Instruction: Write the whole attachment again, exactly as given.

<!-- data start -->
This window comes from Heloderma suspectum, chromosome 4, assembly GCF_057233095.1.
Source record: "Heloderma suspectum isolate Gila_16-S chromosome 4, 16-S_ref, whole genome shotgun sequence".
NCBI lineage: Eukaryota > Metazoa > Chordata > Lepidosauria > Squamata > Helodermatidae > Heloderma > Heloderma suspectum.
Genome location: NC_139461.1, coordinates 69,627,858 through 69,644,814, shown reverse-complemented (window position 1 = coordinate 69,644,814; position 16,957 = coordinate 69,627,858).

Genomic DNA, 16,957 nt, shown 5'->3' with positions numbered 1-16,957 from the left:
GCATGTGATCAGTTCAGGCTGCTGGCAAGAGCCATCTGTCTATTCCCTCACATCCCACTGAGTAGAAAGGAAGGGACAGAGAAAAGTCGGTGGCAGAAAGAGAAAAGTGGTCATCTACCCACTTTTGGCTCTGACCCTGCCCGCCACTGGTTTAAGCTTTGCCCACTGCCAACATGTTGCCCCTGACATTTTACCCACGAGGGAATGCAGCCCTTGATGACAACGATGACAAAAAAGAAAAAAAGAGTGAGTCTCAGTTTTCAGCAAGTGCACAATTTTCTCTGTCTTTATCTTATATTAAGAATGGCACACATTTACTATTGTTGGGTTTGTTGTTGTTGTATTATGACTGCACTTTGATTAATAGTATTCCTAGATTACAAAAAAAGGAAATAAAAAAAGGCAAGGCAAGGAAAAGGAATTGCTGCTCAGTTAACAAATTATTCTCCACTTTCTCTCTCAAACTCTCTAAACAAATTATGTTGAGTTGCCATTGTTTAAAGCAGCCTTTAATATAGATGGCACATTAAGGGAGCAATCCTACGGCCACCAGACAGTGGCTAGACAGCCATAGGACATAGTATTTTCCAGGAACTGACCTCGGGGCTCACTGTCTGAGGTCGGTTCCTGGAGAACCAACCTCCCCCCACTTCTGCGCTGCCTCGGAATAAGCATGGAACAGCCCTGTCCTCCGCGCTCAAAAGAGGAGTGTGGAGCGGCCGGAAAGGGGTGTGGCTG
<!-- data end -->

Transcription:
This window comes from Heloderma suspectum, chromosome 4, assembly GCF_057233095.1.
Source record: "Heloderma suspectum isolate Gila_16-S chromosome 4, 16-S_ref, whole genome shotgun sequence".
NCBI lineage: Eukaryota > Metazoa > Chordata > Lepidosauria > Squamata > Helodermatidae > Heloderma > Heloderma suspectum.
Genome location: NC_139461.1, coordinates 69,627,858 through 69,644,814, shown reverse-complemented (window position 1 = coordinate 69,644,814; position 16,957 = coordinate 69,627,858).

Genomic DNA, 16,957 nt, shown 5'->3' with positions numbered 1-16,957 from the left:
GCATGTGATCAGTTCAGGCTGCTGGCAAGAGCCATCTGTCTATTCCCTCACATCCCACTGAGTAGAAAGGAAGGGACAGAGAAAAGTCGGTGGCAGAAAGAGAAAAGTGGTCATCTACCCACTTTTGGCTCTGACCCTGCCCGCCACTGGTTTAAGCTTTGCCCACTGCCAACATGTTGCCCCTGACATTTTACCCACGAGGGAATGCAGCCCTTGATGACAACGATGACAAAAAAGAAAAAAAGAGTGAGTCTCAGTTTTCAGCAAGTGCACAATTTTCTCTGTCTTTATCTTATATTAAGAATGGCACACATTTACTATTGTTGGGTTTGTTGTTGTTGTATTATGACTGCACTTTGATTAATAGTATTCCTAGATTACAAAAAAAGGAAATAAAAAAAGGCAAGGCAAGGAAAAGGAATTGCTGCTCAGTTAACAAATTATTCTCCACTTTCTCTCTCAAACTCTCTAAACAAATTATGTTGAGTTGCCATTGTTTAAAGCAGCCTTTAATATAGATGGCACATTAAGGGAGCAATCCTACGGCCACCAGACAGTGGCTAGACAGCCATAGGACATAGTATTTTCCAGGAACTGACCTCGGGGCTCACTGTCTGAGGTCGGTTCCTGGAGAACCAACCTCCCCCCACTTCTGCGCTGCCTCGGAATAAGCATGGAACAGCCCTGTCCTCCGCGCTCAAAAGAGGAGTGTGGAGCGGCCGGAAAGGGGTGTGGCTG